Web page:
No chance. Found out that today was supposed to have some thunderstorms, so we didn’t shoot.


Being at the behest of the weather can really suck. And, yeah, I could have shot footage at Coney Island, but it simply wouldn’t have been the same.

So, we’ve scheduled what will be 3 separate shoots next weekend. We’ll see if we can do it. I’m pretty certain we can. Unless the weather is messed up. July is almost over… August is fairly booked up, at least on the weekends.

Gonna have to do some real problem solving to get this video done if we lose next weekend.

I’ll keep you posted!


Directing a music video

Hey all.

Not sure if I mentioned this at all, but I had the opportunity to direct a music video because of a post on Reddit.

The guy’s name is Jack Roscoe, and he goes by the band name Northern Introvert.

Holy crap, that thread was 5 months ago.

Well, that’s kind of embarrassing. I answered that call, for a filmmaker to create a video based on his music. My initial idea was to have a person sitting in front of an old typewriter and start to create scenes for his latest novel, and have those scenes being acted out in front of him, in his mind.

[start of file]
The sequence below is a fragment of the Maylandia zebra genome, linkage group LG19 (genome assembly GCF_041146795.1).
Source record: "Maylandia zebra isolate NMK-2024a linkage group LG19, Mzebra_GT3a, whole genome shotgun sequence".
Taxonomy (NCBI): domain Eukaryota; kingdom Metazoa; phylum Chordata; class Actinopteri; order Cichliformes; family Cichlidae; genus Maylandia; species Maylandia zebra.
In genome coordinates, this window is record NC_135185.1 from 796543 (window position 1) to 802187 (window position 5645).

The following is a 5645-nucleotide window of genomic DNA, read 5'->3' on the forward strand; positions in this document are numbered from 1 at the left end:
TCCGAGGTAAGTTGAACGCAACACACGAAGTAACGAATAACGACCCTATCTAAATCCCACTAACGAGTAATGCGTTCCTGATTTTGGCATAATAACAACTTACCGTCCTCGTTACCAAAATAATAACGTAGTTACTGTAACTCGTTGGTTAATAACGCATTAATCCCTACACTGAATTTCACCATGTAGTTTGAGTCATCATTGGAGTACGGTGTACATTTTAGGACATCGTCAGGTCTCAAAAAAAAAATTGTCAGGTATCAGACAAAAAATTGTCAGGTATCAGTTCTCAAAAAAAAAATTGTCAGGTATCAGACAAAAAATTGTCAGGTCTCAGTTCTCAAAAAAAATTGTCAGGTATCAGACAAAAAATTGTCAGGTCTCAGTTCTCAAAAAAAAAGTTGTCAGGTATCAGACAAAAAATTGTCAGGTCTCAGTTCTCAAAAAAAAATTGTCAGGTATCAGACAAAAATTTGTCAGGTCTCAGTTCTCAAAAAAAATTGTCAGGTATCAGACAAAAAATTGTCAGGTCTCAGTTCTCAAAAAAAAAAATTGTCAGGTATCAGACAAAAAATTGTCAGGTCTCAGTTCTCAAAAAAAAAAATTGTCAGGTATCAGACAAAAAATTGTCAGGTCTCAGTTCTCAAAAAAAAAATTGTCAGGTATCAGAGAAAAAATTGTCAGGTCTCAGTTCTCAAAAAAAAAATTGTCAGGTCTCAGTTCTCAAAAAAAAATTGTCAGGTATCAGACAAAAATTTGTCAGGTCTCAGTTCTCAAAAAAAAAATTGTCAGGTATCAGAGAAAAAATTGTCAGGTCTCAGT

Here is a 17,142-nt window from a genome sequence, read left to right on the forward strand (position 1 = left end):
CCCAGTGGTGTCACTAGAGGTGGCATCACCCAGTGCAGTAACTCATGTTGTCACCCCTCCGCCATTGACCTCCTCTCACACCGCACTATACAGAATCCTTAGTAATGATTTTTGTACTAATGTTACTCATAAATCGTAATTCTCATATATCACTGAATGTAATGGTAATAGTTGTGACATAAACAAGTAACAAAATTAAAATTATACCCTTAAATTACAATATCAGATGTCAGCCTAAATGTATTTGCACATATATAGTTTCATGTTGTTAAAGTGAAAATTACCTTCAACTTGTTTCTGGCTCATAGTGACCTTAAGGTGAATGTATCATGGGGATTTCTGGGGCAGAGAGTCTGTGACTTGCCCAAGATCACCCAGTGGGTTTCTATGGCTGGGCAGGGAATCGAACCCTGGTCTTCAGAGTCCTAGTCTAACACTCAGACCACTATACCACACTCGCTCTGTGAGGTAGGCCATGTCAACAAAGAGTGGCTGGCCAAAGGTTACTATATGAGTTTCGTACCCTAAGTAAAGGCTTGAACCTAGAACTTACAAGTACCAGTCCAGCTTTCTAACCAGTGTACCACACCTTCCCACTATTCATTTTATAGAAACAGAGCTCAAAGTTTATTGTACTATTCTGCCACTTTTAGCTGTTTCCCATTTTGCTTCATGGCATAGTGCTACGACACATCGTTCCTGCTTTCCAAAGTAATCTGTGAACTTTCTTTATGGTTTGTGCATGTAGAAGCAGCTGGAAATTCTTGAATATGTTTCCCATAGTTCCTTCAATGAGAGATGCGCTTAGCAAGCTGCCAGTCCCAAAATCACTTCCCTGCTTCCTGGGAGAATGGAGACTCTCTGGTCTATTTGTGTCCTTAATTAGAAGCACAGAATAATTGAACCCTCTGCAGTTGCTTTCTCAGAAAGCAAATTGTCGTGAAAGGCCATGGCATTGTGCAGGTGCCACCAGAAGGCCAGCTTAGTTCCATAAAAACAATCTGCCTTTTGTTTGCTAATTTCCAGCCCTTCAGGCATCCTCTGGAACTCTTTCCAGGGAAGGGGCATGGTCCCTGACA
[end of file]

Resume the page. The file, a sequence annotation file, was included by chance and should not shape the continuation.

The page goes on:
It was a decent idea, but required way too much preparation, actors, a solid location, prop guns, make-up, and a bunch of other things. In the end, it just wasn’t feasible.

So, my producer, Julie, and I started coming up with alternative ideas. We came up with a great one.

Not going to spoil it… the video should be done around the beginning of August, but I thought I would share some of the process.

First, conceptualization. We have ZERO money. When I say zero, I mean it’s coming out of my pocket and we had to figure out an idea that would be cheap to create.

About two weeks before the call to make a video, I ran across this video, which really was SO much fun, I wanted to jump into making videos ASAP.

Love it.

So, the song I ended up choosing is around 6 minutes long, which is LONG. I’d say most songs come in around the 3:30 to 4:00 minute mark. Luckily, it’s a nice electronica song with some great repetitive moments, some high points, low points… all which helped me to create a story that worked with the pace of the song.

Concepts, for all different kinds of storytelling (in video/film) are limited by ones assets, both physical and monetary. Luckily, I live in NYC. So much to use, shoot, capture.